Pre-Covid, we had reached the point where you could hire an offline suite in central London, with sophisticated and well supported equipment, as much disk storage as you need and 24/7 room service for food and drink, all for less money than it costs to book a hotel room. Clearly something has gone wrong with the business model when a core service is offered as a loss leader.

The market will always dictate the rates but there are already signs of production companies pushing down post costs to compensate for additional Covid-secure filming expenses. This is not a good way to ensure long-term supplier relationships. The whole ecosystem in film, TV and advertising has felt the pain from Covid, from content owners, through to production companies, post houses, freelancers and cinema operators. We’ve all taken a hit, so the entire sector needs to have a serious conversation about reasonable margins and a fairer distribution of ROI throughout the value chain, if we are to rebuild a healthy and resilient industry for the future.

Post-production and VFX remain an essential foundation that supports and even underpins the appeal of UK television and film on the international stage – just ask your Netflix contacts. Although it is going through profound change, with the expectation that work does pick-up in Q4 and steadily into 2021, the majority of UK post will be bruised but will remain intact. There’s an underlying confidence in the strength of the film and TV industry, evidenced by the record spend of £3.6 billion on film and HETV production in the 12 months before Covid struck. The investments behind a huge planned increase in stage space are still in place and given the right conditions there is considerable untapped potential for the UK’s VFX companies to capture a greater slice of the global market, given their outstanding reputation for quality.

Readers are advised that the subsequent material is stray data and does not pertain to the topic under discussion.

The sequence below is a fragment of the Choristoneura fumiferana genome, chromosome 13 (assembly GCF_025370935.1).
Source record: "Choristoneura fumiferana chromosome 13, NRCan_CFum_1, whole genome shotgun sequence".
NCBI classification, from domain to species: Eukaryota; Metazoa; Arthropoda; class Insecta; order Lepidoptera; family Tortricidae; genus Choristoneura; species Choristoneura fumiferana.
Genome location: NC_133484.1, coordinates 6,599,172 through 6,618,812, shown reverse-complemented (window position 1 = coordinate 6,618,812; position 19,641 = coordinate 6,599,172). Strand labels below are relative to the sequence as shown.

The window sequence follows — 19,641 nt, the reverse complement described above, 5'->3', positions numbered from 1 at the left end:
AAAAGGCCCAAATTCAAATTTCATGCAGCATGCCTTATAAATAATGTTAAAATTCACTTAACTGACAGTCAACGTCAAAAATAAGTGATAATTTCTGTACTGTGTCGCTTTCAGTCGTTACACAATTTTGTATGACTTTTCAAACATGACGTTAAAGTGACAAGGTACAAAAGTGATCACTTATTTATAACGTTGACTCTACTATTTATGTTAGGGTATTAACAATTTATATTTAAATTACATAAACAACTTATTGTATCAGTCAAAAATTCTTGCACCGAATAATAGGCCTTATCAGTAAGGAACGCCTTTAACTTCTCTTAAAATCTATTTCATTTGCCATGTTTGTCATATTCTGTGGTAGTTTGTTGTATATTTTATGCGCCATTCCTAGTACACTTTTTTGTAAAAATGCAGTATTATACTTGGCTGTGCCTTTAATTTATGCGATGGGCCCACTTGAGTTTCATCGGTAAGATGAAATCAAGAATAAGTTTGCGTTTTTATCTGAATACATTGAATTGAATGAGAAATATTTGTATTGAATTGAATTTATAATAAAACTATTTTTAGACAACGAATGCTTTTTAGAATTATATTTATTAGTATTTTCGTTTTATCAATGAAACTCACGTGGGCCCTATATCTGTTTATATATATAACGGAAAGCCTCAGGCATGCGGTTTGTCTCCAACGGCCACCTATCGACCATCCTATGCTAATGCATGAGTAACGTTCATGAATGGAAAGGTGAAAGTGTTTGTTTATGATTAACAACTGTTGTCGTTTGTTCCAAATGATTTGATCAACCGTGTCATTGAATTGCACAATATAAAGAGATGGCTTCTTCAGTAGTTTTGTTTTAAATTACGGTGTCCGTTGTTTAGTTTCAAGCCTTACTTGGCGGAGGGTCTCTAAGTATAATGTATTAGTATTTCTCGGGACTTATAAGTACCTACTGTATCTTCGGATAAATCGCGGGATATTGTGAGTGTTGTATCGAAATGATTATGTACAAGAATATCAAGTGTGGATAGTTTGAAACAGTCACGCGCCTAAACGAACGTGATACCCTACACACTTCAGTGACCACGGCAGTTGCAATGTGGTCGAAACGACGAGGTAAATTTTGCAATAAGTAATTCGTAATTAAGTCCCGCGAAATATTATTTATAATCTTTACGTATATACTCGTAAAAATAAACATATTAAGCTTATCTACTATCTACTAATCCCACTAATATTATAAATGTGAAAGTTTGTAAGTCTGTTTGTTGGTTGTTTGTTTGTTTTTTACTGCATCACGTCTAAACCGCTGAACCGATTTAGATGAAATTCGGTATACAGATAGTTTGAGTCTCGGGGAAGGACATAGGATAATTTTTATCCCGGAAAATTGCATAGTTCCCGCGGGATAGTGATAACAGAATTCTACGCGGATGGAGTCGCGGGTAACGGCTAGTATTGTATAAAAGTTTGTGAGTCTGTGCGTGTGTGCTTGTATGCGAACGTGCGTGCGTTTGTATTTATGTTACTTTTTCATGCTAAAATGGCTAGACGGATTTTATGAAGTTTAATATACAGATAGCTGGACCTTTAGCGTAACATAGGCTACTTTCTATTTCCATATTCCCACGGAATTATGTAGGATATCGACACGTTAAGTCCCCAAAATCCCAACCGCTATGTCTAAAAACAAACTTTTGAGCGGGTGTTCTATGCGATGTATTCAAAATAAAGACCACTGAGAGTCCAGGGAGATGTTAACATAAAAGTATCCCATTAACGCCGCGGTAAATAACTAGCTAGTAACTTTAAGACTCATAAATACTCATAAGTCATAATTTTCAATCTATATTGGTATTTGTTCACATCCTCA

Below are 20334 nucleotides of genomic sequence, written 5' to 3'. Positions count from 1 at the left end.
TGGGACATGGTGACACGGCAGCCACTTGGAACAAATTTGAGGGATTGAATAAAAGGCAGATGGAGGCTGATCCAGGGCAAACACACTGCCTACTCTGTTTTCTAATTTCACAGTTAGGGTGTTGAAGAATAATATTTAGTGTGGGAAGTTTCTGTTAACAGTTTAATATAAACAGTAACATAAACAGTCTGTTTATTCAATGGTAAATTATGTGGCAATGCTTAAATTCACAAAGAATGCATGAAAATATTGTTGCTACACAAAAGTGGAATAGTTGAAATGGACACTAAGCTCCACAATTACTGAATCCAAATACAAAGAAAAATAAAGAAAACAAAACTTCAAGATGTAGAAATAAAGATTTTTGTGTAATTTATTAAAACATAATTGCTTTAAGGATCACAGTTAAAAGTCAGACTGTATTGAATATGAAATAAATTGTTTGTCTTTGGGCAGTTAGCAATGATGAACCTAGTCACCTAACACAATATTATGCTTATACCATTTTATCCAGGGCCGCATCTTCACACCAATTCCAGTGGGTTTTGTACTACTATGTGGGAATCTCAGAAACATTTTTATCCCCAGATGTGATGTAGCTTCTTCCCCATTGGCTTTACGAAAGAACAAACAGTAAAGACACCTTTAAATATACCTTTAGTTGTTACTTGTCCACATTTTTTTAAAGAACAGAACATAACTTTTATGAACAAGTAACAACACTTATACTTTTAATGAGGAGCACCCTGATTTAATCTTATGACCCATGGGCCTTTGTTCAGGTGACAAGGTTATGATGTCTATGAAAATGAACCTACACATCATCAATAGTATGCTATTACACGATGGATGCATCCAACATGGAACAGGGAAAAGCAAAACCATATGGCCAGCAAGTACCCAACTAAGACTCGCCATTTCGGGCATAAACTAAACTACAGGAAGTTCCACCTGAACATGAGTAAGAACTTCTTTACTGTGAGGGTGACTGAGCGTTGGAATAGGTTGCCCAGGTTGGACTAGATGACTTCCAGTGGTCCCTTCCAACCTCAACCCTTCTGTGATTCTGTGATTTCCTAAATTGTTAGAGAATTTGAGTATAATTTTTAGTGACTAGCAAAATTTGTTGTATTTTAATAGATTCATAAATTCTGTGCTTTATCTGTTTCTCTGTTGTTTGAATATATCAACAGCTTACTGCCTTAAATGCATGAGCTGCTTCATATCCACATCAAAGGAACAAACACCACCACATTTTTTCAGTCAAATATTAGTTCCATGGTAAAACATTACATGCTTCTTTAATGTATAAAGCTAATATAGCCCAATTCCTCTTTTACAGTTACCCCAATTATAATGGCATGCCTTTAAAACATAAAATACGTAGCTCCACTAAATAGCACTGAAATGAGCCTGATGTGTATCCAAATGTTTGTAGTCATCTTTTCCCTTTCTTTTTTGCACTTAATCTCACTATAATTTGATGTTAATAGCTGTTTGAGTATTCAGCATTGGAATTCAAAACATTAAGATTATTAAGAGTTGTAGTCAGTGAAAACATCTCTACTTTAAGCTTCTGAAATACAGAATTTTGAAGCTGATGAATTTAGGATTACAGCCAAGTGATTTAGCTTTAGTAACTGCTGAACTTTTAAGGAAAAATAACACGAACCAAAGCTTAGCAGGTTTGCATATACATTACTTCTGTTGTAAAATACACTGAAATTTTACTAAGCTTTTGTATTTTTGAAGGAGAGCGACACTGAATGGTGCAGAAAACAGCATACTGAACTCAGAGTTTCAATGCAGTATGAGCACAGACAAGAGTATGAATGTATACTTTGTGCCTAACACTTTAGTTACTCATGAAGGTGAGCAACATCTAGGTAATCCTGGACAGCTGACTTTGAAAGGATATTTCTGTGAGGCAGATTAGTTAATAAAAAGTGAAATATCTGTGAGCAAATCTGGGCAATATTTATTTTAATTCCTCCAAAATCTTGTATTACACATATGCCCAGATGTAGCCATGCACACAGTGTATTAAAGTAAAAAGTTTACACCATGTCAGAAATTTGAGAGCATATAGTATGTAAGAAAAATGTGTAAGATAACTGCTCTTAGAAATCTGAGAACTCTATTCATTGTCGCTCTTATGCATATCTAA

When you do read or hear about one post company making necessary changes, please rationalise it within a wider context and part of a universal downturn for all sectors of the industry and not one company in isolation. And directly link the work they provide with the wider success of the UK film and television industry.

The UK’s post & VFX industry may well be down, but it is certainly not out.

Jon Creamer